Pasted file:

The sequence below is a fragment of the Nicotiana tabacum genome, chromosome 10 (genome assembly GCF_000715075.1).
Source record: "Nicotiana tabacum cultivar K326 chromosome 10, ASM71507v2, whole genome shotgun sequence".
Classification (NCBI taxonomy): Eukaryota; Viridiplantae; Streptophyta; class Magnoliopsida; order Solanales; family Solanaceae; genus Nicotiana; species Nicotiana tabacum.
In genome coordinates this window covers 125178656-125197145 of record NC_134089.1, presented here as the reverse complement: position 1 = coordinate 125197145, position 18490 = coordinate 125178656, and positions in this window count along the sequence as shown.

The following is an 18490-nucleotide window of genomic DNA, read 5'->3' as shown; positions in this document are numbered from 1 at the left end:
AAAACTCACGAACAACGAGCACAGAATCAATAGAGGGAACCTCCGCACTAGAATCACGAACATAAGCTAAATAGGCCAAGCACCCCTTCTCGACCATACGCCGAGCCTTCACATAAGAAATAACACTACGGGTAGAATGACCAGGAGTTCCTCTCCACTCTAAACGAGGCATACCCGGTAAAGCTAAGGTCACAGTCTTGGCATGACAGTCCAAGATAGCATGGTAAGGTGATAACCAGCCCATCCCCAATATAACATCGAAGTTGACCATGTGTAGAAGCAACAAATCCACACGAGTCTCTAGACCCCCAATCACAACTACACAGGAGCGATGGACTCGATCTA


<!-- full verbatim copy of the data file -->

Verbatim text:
The sequence below is a fragment of the Nicotiana tabacum genome, chromosome 10 (genome assembly GCF_000715075.1).
Source record: "Nicotiana tabacum cultivar K326 chromosome 10, ASM71507v2, whole genome shotgun sequence".
Classification (NCBI taxonomy): Eukaryota; Viridiplantae; Streptophyta; class Magnoliopsida; order Solanales; family Solanaceae; genus Nicotiana; species Nicotiana tabacum.
In genome coordinates this window covers 125178656-125197145 of record NC_134089.1, presented here as the reverse complement: position 1 = coordinate 125197145, position 18490 = coordinate 125178656, and positions in this window count along the sequence as shown.

The following is an 18490-nucleotide window of genomic DNA, read 5'->3' as shown; positions in this document are numbered from 1 at the left end:
AAAACTCACGAACAACGAGCACAGAATCAATAGAGGGAACCTCCGCACTAGAATCACGAACATAAGCTAAATAGGCCAAGCACCCCTTCTCGACCATACGCCGAGCCTTCACATAAGAAATAACACTACGGGTAGAATGACCAGGAGTTCCTCTCCACTCTAAACGAGGCATACCCGGTAAAGCTAAGGTCACAGTCTTGGCATGACAGTCCAAGATAGCATGGTAAGGTGATAACCAGCCCATCCCCAATATAACATCGAAGTTGACCATGTGTAGAAGCAACAAATCCACACGAGTCTCTAGACCCCCAATCACAACTACACAGGAGCGATGGACTCGATCTA